releases, mainly on his own label, Oggy Records, but here sidesteps to Barreuh Records, from
Eindhoven, who operate in a likeminded lo-fi way, though their covers are neat silkscreened affairs.
The previous time Wyers used 'Floppy Jazz' in a title he worked as OGW, which perhaps sheds some
light on the slightly confusing output of this man. Rhythms, synthesizers and mechanical movements
are what his music is about, perhaps as the one consistent thing about it. I could never figure out to
what extent this is all composed using analogue gear (which I saw him use in concert) or through the
workings of Ableton Live (also witnessed by me in early stages of his career). I assume, judging by the
music on this new release, that it is all a bit more about using 'gear' and less 'software'. The music is
quite loosely played of sounds stuck together from rhythm machines, feeding off through a synth or
some sound effects, and is more or less improvised. There isn't much by way of organisation here and
also not really in the way of technology. Thavmatvgist is what some would call a 'freak', playing his
techno inspired lo-fi tunes as is, without much polishing and sometimes going on a bit too long.
Sometimes it is all pretty straightforward and sometimes all a bit more spacious and ambient, but
never losing that lo-fi edge, especially in the technical department that is. This is not dance music for
the masses, but for small audiences in basements or dancing (illegally) in forest parties, and
Thavmatvgist differs that his music doesn't exist only in the moment, like true techno freaks would
probably do but also by taping it and releasing it. The cassette is the perfect medium for this kind of
music and Barreuh a fine home for it. (FdW)
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This week's release by Dutch anarcho jazz punkers Lärmschutz comes in collaboration with poet Niels
Terhalle, of whom I never heard. Lärmschutz is this time around a duo, with Stef Brans on guitar and
objects and Rutger van Driel on trombone and electronics. Terhalle is responsible for the text and the
delivery thereof. His poetry is another form of noise, I guess, judging by the title but also listening to the
texts on this release. I don't think it is a few poems, or maybe it is, but there is no indication as such and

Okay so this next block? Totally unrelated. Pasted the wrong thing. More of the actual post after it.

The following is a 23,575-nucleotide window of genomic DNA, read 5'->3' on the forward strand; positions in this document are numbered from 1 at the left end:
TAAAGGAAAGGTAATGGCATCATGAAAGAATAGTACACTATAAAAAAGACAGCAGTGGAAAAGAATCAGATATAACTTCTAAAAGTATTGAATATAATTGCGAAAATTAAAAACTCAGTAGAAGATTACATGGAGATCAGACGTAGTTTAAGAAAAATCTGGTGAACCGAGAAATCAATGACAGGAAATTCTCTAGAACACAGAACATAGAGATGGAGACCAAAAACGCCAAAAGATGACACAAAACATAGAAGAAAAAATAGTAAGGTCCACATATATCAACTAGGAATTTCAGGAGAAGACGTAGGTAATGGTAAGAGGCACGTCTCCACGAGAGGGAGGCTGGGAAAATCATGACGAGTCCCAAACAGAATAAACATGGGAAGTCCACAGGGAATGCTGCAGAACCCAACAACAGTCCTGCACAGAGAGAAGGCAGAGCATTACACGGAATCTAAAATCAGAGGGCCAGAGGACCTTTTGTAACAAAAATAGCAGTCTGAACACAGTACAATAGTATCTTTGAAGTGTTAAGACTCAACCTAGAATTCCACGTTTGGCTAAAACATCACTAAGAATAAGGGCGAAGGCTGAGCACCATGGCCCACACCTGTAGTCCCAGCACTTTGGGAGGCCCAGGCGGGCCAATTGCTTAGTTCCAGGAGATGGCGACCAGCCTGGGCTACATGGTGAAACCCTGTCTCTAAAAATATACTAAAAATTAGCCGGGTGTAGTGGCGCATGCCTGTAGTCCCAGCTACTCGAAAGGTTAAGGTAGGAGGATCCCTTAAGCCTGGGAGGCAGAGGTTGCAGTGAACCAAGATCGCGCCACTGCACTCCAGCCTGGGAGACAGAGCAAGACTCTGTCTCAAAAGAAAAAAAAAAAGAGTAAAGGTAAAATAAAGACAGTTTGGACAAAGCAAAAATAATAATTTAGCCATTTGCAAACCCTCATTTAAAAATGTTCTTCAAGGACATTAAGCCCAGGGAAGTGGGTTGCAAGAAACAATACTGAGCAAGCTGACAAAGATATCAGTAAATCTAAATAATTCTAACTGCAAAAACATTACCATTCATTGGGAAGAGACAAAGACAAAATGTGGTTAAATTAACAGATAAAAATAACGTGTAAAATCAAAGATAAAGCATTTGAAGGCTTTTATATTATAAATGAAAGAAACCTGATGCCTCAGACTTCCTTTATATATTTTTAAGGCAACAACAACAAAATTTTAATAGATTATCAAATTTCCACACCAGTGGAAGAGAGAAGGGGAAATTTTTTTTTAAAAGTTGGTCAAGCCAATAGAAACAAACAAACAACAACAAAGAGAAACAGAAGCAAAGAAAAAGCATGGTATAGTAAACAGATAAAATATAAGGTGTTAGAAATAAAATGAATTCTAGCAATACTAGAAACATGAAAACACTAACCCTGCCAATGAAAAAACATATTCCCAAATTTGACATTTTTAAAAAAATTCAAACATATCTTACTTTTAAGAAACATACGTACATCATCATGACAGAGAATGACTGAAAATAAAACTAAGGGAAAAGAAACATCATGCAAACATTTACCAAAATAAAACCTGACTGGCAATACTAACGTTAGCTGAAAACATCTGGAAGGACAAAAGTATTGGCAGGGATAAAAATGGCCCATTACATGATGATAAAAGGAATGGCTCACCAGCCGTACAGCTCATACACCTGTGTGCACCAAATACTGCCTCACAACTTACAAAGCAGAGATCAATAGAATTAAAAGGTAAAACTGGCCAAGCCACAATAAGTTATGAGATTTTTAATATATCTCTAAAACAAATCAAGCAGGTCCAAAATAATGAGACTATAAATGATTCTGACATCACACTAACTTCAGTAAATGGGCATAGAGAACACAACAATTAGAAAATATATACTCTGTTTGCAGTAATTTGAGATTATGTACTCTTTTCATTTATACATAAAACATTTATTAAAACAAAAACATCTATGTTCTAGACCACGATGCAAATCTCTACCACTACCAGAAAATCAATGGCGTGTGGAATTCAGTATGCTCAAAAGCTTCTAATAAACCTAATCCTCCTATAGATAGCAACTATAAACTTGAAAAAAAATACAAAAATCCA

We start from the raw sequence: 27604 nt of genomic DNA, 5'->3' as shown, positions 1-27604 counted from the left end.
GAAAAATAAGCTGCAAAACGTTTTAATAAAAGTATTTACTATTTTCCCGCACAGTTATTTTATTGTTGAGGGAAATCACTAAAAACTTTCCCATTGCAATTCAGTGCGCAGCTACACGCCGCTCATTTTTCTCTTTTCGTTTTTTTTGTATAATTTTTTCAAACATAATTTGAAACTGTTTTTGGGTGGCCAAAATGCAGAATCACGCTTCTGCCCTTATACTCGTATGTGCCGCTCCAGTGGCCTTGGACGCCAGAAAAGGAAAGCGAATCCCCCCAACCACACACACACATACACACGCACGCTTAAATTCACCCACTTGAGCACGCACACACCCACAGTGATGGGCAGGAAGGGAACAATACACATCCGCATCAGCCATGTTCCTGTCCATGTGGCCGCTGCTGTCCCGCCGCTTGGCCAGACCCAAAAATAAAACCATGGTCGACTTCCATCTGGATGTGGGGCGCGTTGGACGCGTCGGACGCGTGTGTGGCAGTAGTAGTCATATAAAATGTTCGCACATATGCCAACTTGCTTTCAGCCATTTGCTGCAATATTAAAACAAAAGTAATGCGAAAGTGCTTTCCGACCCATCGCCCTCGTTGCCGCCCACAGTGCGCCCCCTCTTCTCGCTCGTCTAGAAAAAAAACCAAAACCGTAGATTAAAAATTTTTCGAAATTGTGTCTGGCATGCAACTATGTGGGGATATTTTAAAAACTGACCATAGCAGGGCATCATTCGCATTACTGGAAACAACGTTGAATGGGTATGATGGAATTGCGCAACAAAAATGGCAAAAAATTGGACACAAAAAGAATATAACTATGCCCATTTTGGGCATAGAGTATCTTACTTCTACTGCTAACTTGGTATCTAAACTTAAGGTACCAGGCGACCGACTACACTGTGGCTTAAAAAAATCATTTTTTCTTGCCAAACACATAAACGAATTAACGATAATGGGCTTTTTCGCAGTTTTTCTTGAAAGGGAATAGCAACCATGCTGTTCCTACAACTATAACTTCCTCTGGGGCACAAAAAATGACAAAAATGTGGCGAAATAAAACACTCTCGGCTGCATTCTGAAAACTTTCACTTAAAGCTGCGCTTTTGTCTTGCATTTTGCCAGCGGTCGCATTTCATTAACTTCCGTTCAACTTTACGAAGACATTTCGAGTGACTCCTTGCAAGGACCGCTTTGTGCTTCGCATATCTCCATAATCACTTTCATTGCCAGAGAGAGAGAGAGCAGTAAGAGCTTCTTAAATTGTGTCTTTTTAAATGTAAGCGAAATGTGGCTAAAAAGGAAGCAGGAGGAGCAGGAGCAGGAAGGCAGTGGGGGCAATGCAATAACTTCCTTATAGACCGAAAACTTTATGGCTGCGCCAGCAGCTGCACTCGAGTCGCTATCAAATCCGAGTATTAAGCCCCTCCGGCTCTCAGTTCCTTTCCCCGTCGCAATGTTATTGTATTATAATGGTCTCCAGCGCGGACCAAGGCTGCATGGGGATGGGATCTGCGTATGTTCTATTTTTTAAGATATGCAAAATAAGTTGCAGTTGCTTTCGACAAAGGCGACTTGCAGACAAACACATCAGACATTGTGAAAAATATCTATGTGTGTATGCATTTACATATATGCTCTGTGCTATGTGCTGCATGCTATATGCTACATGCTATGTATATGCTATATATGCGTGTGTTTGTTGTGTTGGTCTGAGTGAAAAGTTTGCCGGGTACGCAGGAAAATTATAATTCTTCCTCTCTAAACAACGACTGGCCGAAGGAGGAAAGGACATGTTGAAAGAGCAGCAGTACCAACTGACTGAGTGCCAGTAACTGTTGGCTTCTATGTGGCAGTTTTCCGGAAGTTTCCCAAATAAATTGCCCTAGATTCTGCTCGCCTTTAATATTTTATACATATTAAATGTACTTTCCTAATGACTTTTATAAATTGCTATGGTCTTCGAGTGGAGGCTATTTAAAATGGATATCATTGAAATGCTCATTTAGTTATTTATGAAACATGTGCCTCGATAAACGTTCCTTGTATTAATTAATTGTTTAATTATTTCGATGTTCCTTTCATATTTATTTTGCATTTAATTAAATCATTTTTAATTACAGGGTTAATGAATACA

everything keeps on spinning. One doesn't understand the poetry of Terhalle, at least not all the time,
but I gather it is Dutch. Sometimes you recognize words ('Hoer' for instance), or names ('Andy Warhol')
and perhaps it's all a bit surreal. Lärmschutz and Terhalle work together quite well. There is some kind
of effect on the voice of Terhalle, changing every now and then, while Lärmschutz keep their music on a
rather modest level, I think. It's a free range of sounds and words, it seems. The guitar is being strum,
scraped and banged upon while the trombone is mostly heard through the use of effects, but they keep
things neatly under control. It is less noisy than some of their other work, yet still with enough force to
blow Terhalle away most of the time. I am sure Terhalle doesn't mind as he uses a similar energy in his
words that verge on the recognizable and abstract, screaming, talking, slow, fast, slow, whispering,
following the music or not and so for all I know (and hope) this is perfect match made in the noise
bunker. (FdW)
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While I'm not 100% certain that a review is requested by sending this to me, I will spend some words
on it. Why the hesitation you may ask. In October 2017 I was in BJ Nilsen's studio, along with Sigtryggur
Berg Sigmarrson and I showed both gentlemen some sound thing on my iPad and midi-controller and
added some sounds to the ones they were playing. I didn't know nor did I have influence on the
outcome, which is now part of this 90-minute tape release. I am guessing the same goes for Gert-Jan
Prins, whose sounds are also somewhere on the first side of this cassette. The music was already
recorded in the late 90s in Reykjavik and Stockholm and revisited October 2017, adding those
contributions, but who knows what else was added or changed. Nilsen and Sigmarrson have produced
a wonderful bunch of releases in the last fifteen or so years (sometimes as Nilsen and Stillupsteypa, of
which Sigmarrson is a member) and in much of that they show their love for field recordings of a rather
obscure nature, in combination with a likewise obscured drones that perhaps, one way or another are
derived processing those field recordings. Sometimes this results in a very stark synthetic drone but as
easily it can be almost inaudible after effects from plug-ins. Some of that seem to be coming with a fair
bit of hiss, and can take quite a bit of time. Recently I saw Nilsen play a six-hour solo concert in which
he also stretched out quiet parts for many minutes, creating some fine aural hallucinations, mixing
neatly with the thunder outside the venue. For me the interesting question is of course what happened
to the hazy sounds I put down that October afternoon (answer: I haven't got the foggiest), but I can
imagine not really a question for you. During the ninety minutes of this tape lasts, Nilsen and
Sigmarrson are in a constant state of transition, moving their sounds around and they created some
great drone and musique concrete like release, taking the best you can have from both ends in a great
long flow of sounds. Meanwhile you can browse the 112 pages of the book that comes along and be
quick: there are only seventy copies of this. (FdW)